The tricky math of server virtualization ROI

Virtualization is a good thing, but it's not a slam dunk when it comes to saving money

Server virtualization is supposed to save buckets of cash, largely from server reduction. After all, consolidating some 20 physical servers to three host servers means less hardware, power and cooling, and management overhead.

But wait! The math is much trickier than that -- and unless you're a large business, there's a good chance it'll cost you more than you save, at least from the outset. "Probably 50 percent of the small- and medium- business virtualization implementations I see are not cheaper than simply replacing the physical servers already there," says Matt Prigge, a virtualization consultant.

Let's do the math. If you buy 20 spanking-new servers at US$5,000 to grow your datacenter or replace your current boxes the traditional way, that's a US$100,000 outlay. Server virtualization's cost equivalent: three powerful host servers with hardware memory chips from the likes of AMD or Intel at US$16,000 each; a SAN at US$40,000; and assorted costs in staff training, management software, virtualization licenses, and consultants. That'll all run about US$100,000 as well. (Operating systems and apps aren't included, but their costs are the same for either approach.)

Shared storage investments and new Intel or AMD servers, along with redundant network connectivity upgrades, constitute the lion's share of the cost of virtualization. Software licenses from vendors such as EMC VMware, Microsoft, and Citrix -- though several thousand dollars per host server -- pale in comparison with these infrastructure costs, though you do have to factor in ongoing maintenance costs.

What all this means is that if you're building a 20-server datacenter from scratch, or adding to or replacing one, then the cost of going with physical servers or virtual ones is largely a wash. But given the many benefits of server virtualization -- notably business continuity gains -- the virtualization route is a wise choice.

If you're setting up more than 20 servers, the case for virtualization gets easier. "Server virtualization is an absolute no-brainer for organizations with 50 or more servers," says Chris Wolf, an analyst at the Burton Group. "In such environments, an 8- to 18-month ROI is easily achievable."

Conversely, virtualizing most environments with fewer than 20 servers will cost you more than it's worth. A SAN is overkill for most small shops, in terms of sticker price and capability, says Prigge, who wrote a "virtual" virtualization case study detailing everything from pricing and products to technical and skills requirements. You'll need another reason than strict cost to justify going the virtual route if you have fewer than 20 servers.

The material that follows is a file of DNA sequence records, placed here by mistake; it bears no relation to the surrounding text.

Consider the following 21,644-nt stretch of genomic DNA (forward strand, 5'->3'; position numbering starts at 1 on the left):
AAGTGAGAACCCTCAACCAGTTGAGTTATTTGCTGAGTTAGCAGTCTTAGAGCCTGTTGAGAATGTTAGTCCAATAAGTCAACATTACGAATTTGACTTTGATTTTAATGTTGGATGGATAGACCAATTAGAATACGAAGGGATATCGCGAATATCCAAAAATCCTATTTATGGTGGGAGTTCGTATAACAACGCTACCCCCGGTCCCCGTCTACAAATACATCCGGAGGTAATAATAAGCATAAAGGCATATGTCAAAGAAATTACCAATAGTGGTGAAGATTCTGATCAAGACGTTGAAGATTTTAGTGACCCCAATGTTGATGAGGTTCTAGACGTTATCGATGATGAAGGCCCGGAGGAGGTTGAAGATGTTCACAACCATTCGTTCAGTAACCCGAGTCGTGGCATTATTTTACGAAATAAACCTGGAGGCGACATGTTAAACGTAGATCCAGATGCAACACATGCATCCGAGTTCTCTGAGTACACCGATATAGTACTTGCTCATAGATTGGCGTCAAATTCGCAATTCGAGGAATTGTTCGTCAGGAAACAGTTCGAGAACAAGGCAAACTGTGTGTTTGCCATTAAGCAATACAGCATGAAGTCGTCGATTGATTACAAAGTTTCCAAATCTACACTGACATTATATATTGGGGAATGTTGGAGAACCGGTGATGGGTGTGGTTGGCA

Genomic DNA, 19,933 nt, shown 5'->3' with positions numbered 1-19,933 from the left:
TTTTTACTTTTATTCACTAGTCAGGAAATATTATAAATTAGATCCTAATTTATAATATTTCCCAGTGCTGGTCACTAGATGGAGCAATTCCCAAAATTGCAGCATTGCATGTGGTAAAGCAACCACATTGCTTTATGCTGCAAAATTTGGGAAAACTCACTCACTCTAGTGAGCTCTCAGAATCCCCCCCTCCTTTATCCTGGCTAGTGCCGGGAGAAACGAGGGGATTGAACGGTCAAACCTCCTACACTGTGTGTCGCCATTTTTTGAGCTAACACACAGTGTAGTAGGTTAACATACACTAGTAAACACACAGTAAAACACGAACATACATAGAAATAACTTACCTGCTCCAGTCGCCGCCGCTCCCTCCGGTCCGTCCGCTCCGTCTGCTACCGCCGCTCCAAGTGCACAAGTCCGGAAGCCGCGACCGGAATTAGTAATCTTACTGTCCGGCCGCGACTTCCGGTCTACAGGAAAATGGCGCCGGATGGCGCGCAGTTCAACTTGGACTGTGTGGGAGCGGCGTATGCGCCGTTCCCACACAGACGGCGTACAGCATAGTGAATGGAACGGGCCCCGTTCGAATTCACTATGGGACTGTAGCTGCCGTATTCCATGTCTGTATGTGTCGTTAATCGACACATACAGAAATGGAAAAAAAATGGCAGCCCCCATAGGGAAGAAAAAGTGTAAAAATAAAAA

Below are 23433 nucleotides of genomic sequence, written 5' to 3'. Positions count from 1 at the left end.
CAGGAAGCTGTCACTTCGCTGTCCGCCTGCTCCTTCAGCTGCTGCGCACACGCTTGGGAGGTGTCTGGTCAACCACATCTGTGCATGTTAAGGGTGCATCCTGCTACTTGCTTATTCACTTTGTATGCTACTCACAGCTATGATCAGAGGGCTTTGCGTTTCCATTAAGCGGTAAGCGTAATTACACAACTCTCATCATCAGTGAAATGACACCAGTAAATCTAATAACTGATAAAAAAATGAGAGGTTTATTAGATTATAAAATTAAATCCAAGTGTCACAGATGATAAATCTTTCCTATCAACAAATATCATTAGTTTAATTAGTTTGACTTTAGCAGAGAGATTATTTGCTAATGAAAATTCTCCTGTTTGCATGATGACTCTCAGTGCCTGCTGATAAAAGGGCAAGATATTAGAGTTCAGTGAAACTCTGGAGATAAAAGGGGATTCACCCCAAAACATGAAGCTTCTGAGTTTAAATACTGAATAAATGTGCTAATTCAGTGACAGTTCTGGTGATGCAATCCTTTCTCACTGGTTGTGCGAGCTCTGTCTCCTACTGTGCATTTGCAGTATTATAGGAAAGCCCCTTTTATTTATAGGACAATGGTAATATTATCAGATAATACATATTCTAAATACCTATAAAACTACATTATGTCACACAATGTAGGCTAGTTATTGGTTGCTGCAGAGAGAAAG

Join the PC World newsletter!

Error: Please check your email address.

Tags virtualisation

Our Back to Business guide highlights the best products for you to boost your productivity at home, on the road, at the office, or in the classroom.

Keep up with the latest tech news, reviews and previews by subscribing to the Good Gear Guide newsletter.

Tom Kaneshige

InfoWorld
Show Comments

Most Popular Reviews

Latest News Articles

Resources

PCW Evaluation Team

Azadeh Williams

HP OfficeJet Pro 8730

A smarter way to print for busy small business owners, combining speedy printing with scanning and copying, making it easier to produce high quality documents and images at a touch of a button.

Andrew Grant

HP OfficeJet Pro 8730

I've had a multifunction printer in the office going on 10 years now. It was a neat bit of kit back in the day -- print, copy, scan, fax -- when printing over WiFi felt a bit like magic. It’s seen better days though and an upgrade’s well overdue. This HP OfficeJet Pro 8730 looks like it ticks all the same boxes: print, copy, scan, and fax. (Really? Does anyone fax anything any more? I guess it's good to know the facility’s there, just in case.) Printing over WiFi is more-or- less standard these days.

Ed Dawson

HP OfficeJet Pro 8730

As a freelance writer who is always on the go, I like my technology to be both efficient and effective so I can do my job well. The HP OfficeJet Pro 8730 Inkjet Printer ticks all the boxes in terms of form factor, performance and user interface.

Michael Hargreaves

Windows 10 for Business / Dell XPS 13

I’d happily recommend this touchscreen laptop and Windows 10 as a great way to get serious work done at a desk or on the road.

Aysha Strobbe

Windows 10 / HP Spectre x360

Ultimately, I think the Windows 10 environment is excellent for me as it caters for so many different uses. The inclusion of the Xbox app is also great for when you need some downtime too!

Mark Escubio

Windows 10 / Lenovo Yoga 910

For me, the Xbox Play Anywhere is a great new feature as it allows you to play your current Xbox games with higher resolutions and better graphics without forking out extra cash for another copy. Although available titles are still scarce, but I’m sure it will grow in time.

Featured Content

Latest Jobs

Don’t have an account? Sign up here

Don't have an account? Sign up now

Forgot password?